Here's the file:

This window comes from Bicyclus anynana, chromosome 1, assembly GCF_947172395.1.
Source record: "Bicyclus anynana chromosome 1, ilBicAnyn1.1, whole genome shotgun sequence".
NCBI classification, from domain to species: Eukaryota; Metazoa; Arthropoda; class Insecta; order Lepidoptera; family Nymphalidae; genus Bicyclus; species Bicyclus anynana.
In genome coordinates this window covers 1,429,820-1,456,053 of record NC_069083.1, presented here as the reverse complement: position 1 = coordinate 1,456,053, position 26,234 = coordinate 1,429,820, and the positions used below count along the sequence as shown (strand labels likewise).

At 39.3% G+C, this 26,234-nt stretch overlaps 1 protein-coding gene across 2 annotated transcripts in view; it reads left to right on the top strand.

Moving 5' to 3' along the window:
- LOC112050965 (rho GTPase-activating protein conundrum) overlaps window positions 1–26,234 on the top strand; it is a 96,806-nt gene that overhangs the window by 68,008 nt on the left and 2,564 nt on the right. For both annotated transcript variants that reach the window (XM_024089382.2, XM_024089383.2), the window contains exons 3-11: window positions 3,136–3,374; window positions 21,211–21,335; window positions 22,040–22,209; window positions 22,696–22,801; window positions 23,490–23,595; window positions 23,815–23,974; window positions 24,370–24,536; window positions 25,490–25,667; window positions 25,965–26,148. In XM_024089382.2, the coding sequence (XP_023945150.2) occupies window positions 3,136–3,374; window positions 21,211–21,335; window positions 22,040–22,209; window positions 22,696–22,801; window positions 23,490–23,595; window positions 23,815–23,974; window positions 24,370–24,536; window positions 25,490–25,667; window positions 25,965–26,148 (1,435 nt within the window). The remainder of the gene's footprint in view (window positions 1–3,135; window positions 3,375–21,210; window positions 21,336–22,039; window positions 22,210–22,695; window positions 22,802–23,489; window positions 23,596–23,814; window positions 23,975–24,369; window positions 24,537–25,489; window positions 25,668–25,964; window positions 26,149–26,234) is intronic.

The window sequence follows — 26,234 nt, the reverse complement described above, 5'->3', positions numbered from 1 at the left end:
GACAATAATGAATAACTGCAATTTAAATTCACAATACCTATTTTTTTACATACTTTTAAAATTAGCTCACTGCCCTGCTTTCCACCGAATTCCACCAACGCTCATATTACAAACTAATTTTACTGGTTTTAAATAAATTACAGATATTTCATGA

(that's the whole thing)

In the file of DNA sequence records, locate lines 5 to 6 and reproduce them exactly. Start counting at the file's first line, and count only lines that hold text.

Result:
At 39.3% G+C, this 26,234-nt stretch overlaps 1 protein-coding gene across 2 annotated transcripts in view; it reads left to right on the top strand.

Moving 5' to 3' along the window: